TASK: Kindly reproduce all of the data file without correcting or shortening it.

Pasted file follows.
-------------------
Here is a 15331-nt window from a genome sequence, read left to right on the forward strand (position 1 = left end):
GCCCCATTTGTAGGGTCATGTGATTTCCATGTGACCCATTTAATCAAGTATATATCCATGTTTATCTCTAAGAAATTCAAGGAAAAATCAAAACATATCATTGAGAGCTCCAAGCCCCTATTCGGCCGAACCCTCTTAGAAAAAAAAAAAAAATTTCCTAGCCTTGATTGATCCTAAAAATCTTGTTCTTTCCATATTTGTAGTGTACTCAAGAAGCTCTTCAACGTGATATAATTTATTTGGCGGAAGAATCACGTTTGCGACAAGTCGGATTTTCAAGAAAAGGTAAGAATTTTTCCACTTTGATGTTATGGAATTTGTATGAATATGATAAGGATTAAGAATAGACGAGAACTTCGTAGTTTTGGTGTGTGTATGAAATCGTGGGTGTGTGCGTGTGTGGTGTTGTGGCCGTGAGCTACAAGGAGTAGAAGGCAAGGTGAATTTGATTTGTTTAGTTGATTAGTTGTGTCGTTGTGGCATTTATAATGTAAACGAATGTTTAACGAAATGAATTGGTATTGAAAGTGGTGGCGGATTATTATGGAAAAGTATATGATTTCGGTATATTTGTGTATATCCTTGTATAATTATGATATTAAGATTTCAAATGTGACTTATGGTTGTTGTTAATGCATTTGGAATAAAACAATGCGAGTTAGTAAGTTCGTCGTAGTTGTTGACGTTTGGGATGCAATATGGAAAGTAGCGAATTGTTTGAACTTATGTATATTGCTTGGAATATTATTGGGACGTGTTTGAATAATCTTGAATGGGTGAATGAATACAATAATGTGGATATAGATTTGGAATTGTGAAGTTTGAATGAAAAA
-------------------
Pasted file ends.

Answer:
Here is a 15331-nt window from a genome sequence, read left to right on the forward strand (position 1 = left end):
GCCCCATTTGTAGGGTCATGTGATTTCCATGTGACCCATTTAATCAAGTATATATCCATGTTTATCTCTAAGAAATTCAAGGAAAAATCAAAACATATCATTGAGAGCTCCAAGCCCCTATTCGGCCGAACCCTCTTAGAAAAAAAAAAAAAATTTCCTAGCCTTGATTGATCCTAAAAATCTTGTTCTTTCCATATTTGTAGTGTACTCAAGAAGCTCTTCAACGTGATATAATTTATTTGGCGGAAGAATCACGTTTGCGACAAGTCGGATTTTCAAGAAAAGGTAAGAATTTTTCCACTTTGATGTTATGGAATTTGTATGAATATGATAAGGATTAAGAATAGACGAGAACTTCGTAGTTTTGGTGTGTGTATGAAATCGTGGGTGTGTGCGTGTGTGGTGTTGTGGCCGTGAGCTACAAGGAGTAGAAGGCAAGGTGAATTTGATTTGTTTAGTTGATTAGTTGTGTCGTTGTGGCATTTATAATGTAAACGAATGTTTAACGAAATGAATTGGTATTGAAAGTGGTGGCGGATTATTATGGAAAAGTATATGATTTCGGTATATTTGTGTATATCCTTGTATAATTATGATATTAAGATTTCAAATGTGACTTATGGTTGTTGTTAATGCATTTGGAATAAAACAATGCGAGTTAGTAAGTTCGTCGTAGTTGTTGACGTTTGGGATGCAATATGGAAAGTAGCGAATTGTTTGAACTTATGTATATTGCTTGGAATATTATTGGGACGTGTTTGAATAATCTTGAATGGGTGAATGAATACAATAATGTGGATATAGATTTGGAATTGTGAAGTTTGAATGAAAAA